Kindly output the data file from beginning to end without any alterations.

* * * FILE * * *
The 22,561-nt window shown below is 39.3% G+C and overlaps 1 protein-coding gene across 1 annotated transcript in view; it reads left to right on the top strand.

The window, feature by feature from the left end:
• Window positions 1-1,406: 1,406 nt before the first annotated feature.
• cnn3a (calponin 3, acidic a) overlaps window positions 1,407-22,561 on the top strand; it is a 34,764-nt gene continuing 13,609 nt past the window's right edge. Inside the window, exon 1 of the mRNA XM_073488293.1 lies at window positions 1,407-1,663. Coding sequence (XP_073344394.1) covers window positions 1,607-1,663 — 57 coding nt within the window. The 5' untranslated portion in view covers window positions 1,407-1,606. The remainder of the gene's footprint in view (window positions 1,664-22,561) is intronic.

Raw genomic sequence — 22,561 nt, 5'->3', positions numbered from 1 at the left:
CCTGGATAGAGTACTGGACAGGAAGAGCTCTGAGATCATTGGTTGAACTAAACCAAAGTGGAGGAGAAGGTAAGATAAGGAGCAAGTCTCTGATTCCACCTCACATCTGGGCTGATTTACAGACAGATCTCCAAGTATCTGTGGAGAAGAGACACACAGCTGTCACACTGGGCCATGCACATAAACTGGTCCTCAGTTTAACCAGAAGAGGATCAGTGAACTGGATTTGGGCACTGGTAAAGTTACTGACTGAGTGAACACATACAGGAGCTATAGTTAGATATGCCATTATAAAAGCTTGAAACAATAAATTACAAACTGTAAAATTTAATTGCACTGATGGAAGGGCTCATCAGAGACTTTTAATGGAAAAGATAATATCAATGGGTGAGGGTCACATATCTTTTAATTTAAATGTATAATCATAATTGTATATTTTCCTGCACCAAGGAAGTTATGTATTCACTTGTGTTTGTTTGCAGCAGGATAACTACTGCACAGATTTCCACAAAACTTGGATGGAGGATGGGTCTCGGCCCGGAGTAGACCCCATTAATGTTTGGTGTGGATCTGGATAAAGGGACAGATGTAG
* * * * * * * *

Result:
The 22,561-nt window shown below is 39.3% G+C and overlaps 1 protein-coding gene across 1 annotated transcript in view; it reads left to right on the top strand.

The window, feature by feature from the left end:
• Window positions 1-1,406: 1,406 nt before the first annotated feature.
• cnn3a (calponin 3, acidic a) overlaps window positions 1,407-22,561 on the top strand; it is a 34,764-nt gene continuing 13,609 nt past the window's right edge. Inside the window, exon 1 of the mRNA XM_073488293.1 lies at window positions 1,407-1,663. Coding sequence (XP_073344394.1) covers window positions 1,607-1,663 — 57 coding nt within the window. The 5' untranslated portion in view covers window positions 1,407-1,606. The remainder of the gene's footprint in view (window positions 1,664-22,561) is intronic.

Raw genomic sequence — 22,561 nt, 5'->3', positions numbered from 1 at the left:
CCTGGATAGAGTACTGGACAGGAAGAGCTCTGAGATCATTGGTTGAACTAAACCAAAGTGGAGGAGAAGGTAAGATAAGGAGCAAGTCTCTGATTCCACCTCACATCTGGGCTGATTTACAGACAGATCTCCAAGTATCTGTGGAGAAGAGACACACAGCTGTCACACTGGGCCATGCACATAAACTGGTCCTCAGTTTAACCAGAAGAGGATCAGTGAACTGGATTTGGGCACTGGTAAAGTTACTGACTGAGTGAACACATACAGGAGCTATAGTTAGATATGCCATTATAAAAGCTTGAAACAATAAATTACAAACTGTAAAATTTAATTGCACTGATGGAAGGGCTCATCAGAGACTTTTAATGGAAAAGATAATATCAATGGGTGAGGGTCACATATCTTTTAATTTAAATGTATAATCATAATTGTATATTTTCCTGCACCAAGGAAGTTATGTATTCACTTGTGTTTGTTTGCAGCAGGATAACTACTGCACAGATTTCCACAAAACTTGGATGGAGGATGGGTCTCGGCCCGGAGTAGACCCCATTAATGTTTGGTGTGGATCTGGATAAAGGGACAGATGTAG